Malaspina's Elder-in-Residence Ellen White leaves lasting legacy

October 12, 2007 - 9:15am

Coast Salish Elder Ellen White, also known as “Auntie Ellen” by students, staff and faculty at Malaspina University-College, officially retired after 13 years as Elder-in-Residence, but her legacy will on forever.


White’s many years of service, dedication and commitment to Malaspina and its students was celebrated at a special gathering at the Nanaimo campus Thursday, October 11.


“Ellen White is indeed a treasure,” said Steve Lane, Dean, Arts & Humanities. “We recognize Auntie Ellen for her contributions to the Arts One First Nations Studies department, and to Aboriginal education as a whole at Malaspina. She has touched the lives of many students, as well as faculty and staff.”


Now in her 80s, White is widely known in Aboriginal and non-Aboriginal communities for her dedication to traditional ways, and her dedication to education as an important element in social change and community-building.


White, also known by her Coast Salish name, Kwulasulwut, is deeply learned in the traditional ways of the Coast Salish people in language, stories, dance, herbal medicine, midwifery and beyond. She has worked tirelessly to pass along the teachings to others, including students in Malaspina’s First Nations program, which she helped establish in 1994.


White was an early leader in cross-cultural contributions, working to bridge the gaps between the Snuneymuxw First Nation and the City of Nanaimo. She was a social activist, working to establish schools closer to the reserve, and substance abuse rehabilitation facilities. For many years, she worked in the local school system to bring cultural education to non-native students through dance, stories, foods and lectures. She has also published books of Coast Salish stories in English, providing an accessible medium of connection between cultures.


White received formal training both within her culture and within a post-secondary setting “but always belonged to Malaspina,” said Ray Peters, also an Elder-in-Residence at Malaspina.


In 2006, White received an Honorary Doctorate degree from Malaspina recognizing her outstanding contribution, her commitment to students and her exemplary record of community service over 60 years.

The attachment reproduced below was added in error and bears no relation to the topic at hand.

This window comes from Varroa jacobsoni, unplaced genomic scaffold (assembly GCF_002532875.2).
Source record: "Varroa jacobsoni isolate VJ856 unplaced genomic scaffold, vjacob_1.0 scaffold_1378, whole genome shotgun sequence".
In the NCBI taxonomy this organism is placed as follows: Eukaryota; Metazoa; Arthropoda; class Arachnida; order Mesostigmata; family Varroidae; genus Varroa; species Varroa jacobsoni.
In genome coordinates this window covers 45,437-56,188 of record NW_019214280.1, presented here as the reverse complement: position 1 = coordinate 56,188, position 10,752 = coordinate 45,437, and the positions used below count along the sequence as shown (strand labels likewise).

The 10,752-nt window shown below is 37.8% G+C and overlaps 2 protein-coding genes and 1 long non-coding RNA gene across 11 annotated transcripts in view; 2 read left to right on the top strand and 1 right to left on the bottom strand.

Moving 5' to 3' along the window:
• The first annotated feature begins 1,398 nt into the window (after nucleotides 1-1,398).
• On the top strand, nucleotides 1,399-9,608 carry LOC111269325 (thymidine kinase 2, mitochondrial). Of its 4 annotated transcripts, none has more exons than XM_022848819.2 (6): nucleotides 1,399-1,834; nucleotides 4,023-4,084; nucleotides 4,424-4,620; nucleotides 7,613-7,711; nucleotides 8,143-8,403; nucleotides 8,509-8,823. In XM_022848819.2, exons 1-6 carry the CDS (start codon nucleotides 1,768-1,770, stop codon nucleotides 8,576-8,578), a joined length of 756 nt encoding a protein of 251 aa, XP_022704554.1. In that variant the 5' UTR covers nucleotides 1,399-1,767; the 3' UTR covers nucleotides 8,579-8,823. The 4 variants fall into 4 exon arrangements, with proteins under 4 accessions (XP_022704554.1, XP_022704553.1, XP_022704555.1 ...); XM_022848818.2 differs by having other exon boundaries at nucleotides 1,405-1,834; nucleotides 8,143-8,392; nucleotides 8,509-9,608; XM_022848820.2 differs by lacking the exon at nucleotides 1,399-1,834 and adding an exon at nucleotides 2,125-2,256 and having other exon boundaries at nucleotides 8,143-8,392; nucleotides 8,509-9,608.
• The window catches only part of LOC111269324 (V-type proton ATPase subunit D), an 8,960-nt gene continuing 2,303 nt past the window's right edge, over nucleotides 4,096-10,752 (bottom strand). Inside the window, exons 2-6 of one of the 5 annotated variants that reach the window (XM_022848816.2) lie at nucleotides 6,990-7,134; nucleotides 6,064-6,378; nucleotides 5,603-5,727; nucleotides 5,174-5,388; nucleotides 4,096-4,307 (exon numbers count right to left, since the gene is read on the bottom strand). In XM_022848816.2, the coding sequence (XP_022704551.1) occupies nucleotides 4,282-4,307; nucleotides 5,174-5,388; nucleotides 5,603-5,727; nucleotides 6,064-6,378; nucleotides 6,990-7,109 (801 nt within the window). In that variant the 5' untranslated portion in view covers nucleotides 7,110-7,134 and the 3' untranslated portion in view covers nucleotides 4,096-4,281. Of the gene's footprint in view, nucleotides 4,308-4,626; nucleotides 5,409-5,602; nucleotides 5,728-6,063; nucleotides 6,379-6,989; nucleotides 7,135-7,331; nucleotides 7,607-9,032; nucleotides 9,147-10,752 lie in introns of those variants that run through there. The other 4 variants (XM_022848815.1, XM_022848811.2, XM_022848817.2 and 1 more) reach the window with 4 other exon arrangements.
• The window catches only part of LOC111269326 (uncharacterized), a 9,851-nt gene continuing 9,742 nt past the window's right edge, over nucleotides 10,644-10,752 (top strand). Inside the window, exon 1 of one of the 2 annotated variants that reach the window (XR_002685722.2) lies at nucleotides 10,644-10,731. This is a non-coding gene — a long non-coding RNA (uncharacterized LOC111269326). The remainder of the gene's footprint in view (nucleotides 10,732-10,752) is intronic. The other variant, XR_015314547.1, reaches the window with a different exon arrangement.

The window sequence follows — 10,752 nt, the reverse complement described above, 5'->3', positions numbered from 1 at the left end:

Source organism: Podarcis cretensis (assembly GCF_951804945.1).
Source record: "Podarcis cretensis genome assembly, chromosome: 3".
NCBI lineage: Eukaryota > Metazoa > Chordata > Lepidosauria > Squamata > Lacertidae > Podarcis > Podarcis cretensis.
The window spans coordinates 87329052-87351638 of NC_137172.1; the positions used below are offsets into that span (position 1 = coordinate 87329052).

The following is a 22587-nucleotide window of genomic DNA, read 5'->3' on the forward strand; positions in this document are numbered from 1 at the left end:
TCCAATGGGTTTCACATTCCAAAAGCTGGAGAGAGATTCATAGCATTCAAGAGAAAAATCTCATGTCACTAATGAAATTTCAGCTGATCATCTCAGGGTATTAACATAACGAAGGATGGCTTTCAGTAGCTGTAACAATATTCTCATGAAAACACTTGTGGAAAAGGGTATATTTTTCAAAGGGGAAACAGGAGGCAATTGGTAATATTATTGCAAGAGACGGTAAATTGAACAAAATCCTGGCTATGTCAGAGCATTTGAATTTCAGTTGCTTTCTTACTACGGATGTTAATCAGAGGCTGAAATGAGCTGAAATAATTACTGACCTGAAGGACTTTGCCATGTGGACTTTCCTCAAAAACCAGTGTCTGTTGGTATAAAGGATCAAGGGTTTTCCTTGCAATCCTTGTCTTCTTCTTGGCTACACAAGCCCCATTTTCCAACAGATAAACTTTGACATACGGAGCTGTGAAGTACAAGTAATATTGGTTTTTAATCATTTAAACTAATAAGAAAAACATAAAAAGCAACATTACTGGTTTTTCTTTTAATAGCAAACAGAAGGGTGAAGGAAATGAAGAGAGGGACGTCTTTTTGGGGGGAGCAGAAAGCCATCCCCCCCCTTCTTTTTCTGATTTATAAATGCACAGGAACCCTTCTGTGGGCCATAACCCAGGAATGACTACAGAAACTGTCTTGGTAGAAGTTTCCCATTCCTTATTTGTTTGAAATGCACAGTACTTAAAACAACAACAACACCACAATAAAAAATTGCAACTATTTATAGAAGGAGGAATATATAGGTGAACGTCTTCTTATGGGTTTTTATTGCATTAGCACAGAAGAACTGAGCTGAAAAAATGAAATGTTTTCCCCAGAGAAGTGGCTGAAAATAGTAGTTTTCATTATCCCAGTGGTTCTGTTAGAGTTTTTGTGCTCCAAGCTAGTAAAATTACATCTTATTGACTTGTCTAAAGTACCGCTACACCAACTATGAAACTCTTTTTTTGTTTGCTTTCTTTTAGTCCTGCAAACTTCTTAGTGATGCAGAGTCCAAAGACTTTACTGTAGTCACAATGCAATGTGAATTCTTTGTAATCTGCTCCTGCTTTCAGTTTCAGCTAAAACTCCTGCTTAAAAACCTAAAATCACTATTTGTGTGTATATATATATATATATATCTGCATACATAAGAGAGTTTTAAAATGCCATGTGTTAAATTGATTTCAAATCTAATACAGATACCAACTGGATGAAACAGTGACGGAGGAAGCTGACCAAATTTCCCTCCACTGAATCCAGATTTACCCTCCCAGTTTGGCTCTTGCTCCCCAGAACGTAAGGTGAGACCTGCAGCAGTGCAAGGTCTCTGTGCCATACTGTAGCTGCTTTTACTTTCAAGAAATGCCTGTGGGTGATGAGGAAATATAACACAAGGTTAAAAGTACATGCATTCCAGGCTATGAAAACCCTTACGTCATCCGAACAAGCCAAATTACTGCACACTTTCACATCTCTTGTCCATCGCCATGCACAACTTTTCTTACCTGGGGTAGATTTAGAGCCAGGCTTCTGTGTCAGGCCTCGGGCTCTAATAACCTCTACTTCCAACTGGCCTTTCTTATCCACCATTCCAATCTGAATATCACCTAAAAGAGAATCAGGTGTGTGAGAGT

Lane said he first met White when he became Dean two years ago. “She taught me many things,” he said.  “Ellen embodies everything that is good about cross-cultural education. She has said ‘we must go forth with both hands full: one filled with traditional knowledge, and the other filled with the white man’s knowledge.’ I believe this to be true, and to be true for all people, whether they are Aboriginal or non-Aboriginal, Christian or Muslim, male or female.”


Dr. Patrick Ross, Malaspina’s Vice President, Student Services, also thanked White for her outstanding contributions and for the “significant difference” she’s made in the lives of everyone who had the privilege of meeting and working with her.


“Ellen has always been a champion for students, families and the communities she served,” he said. “Through Auntie Ellen, I’ve learned the meaning of the words respect, integrity, wisdom, trust, tradition and culture.”


Dan MacDonald, an instructor in Malaspina’s Arts One First Nations program, said White will never be forgotten for her “warm, motherly and comforting” approach to students and faculty. MacDonald also acknowledged White’s family for “generously sharing their mother with the entire campus community for so many years.”


Krissie Prince, a second-year student in Malaspina’s Arts One First Nations program, said she admired the way White openly shared her stories in the classroom. “She could make the textbooks come alive,” said Prince. “She’s loving, generous and wise,” said Prince. “Auntie Ellen taught me about respect. She’s a true inspiration for all of us.”



Tags: In the Community